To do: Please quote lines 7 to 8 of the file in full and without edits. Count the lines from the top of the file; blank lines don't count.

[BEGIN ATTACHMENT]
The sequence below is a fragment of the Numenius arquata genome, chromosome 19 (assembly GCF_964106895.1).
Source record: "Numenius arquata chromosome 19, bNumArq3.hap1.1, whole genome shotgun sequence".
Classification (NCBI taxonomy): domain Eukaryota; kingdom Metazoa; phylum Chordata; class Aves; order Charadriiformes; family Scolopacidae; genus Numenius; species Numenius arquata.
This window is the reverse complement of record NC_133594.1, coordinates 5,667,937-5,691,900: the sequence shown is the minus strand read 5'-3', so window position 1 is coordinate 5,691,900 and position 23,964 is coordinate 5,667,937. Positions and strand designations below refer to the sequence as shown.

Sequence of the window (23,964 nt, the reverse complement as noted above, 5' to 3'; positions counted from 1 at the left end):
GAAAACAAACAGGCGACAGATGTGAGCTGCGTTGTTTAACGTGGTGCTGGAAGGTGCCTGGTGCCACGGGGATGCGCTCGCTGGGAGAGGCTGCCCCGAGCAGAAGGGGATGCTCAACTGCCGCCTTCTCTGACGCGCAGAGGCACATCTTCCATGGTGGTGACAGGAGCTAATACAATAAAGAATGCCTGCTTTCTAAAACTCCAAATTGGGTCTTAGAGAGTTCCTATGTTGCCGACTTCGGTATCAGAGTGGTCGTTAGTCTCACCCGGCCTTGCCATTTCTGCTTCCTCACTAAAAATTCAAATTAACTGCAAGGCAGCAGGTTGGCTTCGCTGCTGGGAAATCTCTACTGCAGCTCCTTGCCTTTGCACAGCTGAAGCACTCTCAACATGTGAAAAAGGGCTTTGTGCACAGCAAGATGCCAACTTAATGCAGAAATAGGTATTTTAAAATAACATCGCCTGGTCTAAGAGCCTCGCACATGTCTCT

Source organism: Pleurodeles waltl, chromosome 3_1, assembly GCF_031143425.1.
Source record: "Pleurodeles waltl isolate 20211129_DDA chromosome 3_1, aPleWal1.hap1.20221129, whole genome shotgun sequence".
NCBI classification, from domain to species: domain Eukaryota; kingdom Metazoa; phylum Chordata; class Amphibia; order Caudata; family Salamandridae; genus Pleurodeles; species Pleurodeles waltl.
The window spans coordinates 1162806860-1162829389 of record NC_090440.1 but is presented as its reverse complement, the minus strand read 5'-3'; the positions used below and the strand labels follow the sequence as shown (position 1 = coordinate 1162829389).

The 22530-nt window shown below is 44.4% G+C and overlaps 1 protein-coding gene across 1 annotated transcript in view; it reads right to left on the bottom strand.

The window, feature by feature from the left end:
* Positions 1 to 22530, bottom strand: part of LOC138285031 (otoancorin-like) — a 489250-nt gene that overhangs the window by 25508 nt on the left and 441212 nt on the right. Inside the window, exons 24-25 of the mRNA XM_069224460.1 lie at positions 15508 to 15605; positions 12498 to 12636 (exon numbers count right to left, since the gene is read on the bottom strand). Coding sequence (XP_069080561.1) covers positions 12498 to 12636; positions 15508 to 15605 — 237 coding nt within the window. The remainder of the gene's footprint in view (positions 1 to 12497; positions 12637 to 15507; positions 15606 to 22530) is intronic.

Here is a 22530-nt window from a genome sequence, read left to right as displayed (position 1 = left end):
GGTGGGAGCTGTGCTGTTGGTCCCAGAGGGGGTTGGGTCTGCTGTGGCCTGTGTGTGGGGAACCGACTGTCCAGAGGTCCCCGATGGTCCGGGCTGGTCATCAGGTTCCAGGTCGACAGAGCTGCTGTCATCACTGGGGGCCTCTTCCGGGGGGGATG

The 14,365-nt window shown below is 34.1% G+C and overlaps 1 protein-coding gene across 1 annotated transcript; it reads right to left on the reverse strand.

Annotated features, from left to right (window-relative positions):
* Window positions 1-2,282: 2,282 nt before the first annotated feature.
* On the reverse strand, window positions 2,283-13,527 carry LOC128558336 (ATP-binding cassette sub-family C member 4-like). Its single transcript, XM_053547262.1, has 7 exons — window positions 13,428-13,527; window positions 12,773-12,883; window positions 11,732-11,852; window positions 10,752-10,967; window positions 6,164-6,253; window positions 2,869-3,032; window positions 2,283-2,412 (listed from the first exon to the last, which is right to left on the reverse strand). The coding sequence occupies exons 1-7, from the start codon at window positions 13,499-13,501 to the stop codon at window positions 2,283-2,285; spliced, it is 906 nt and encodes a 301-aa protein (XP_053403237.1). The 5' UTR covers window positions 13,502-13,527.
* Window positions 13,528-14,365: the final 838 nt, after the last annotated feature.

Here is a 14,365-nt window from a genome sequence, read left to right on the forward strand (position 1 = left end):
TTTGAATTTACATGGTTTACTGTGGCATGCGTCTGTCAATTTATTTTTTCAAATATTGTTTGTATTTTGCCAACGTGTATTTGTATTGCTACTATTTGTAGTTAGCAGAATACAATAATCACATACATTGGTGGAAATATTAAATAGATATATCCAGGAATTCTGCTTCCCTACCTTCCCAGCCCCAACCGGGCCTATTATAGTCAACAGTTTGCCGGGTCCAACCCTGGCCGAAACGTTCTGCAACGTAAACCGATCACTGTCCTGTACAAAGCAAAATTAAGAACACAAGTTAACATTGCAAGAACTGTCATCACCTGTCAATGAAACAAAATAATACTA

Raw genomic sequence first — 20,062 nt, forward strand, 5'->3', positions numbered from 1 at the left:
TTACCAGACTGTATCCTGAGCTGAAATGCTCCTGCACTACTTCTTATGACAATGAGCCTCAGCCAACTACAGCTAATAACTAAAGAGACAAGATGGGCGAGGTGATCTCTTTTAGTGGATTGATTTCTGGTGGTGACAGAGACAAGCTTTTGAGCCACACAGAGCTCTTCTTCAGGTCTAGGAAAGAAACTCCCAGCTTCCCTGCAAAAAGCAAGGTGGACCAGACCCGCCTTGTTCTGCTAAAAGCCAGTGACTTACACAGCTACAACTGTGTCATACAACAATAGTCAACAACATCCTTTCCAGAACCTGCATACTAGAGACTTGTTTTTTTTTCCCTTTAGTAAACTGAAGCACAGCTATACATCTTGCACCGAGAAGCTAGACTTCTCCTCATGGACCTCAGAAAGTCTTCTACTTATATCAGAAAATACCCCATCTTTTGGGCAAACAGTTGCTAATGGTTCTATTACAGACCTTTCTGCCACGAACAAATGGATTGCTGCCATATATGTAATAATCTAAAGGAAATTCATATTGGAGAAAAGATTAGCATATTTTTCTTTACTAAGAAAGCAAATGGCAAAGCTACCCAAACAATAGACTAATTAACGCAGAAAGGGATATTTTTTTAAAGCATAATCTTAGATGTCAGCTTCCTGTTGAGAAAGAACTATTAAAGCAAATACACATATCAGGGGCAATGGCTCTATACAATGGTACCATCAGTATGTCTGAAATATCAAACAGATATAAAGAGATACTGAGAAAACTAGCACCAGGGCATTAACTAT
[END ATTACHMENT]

Source organism: Pleurodeles waltl, chromosome 3_1, assembly GCF_031143425.1.
Source record: "Pleurodeles waltl isolate 20211129_DDA chromosome 3_1, aPleWal1.hap1.20221129, whole genome shotgun sequence".